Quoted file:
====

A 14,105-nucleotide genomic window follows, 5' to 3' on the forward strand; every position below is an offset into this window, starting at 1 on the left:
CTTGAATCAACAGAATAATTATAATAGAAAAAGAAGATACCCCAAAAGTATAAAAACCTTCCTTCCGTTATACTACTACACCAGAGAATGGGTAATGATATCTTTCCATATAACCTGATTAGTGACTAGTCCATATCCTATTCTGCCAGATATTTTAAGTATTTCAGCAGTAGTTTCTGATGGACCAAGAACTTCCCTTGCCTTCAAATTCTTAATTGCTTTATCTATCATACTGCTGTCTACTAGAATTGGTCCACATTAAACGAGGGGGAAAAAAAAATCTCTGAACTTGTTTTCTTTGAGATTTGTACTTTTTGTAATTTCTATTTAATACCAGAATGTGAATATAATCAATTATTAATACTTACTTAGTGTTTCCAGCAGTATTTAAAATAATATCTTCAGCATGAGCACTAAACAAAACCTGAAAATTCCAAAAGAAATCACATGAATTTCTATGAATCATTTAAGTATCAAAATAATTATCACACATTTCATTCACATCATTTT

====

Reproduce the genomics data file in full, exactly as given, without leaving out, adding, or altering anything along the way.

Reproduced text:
A 14,105-nucleotide genomic window follows, 5' to 3' on the forward strand; every position below is an offset into this window, starting at 1 on the left:
CTTGAATCAACAGAATAATTATAATAGAAAAAGAAGATACCCCAAAAGTATAAAAACCTTCCTTCCGTTATACTACTACACCAGAGAATGGGTAATGATATCTTTCCATATAACCTGATTAGTGACTAGTCCATATCCTATTCTGCCAGATATTTTAAGTATTTCAGCAGTAGTTTCTGATGGACCAAGAACTTCCCTTGCCTTCAAATTCTTAATTGCTTTATCTATCATACTGCTGTCTACTAGAATTGGTCCACATTAAACGAGGGGGAAAAAAAAATCTCTGAACTTGTTTTCTTTGAGATTTGTACTTTTTGTAATTTCTATTTAATACCAGAATGTGAATATAATCAATTATTAATACTTACTTAGTGTTTCCAGCAGTATTTAAAATAATATCTTCAGCATGAGCACTAAACAAAACCTGAAAATTCCAAAAGAAATCACATGAATTTCTATGAATCATTTAAGTATCAAAATAATTATCACACATTTCATTCACATCATTTT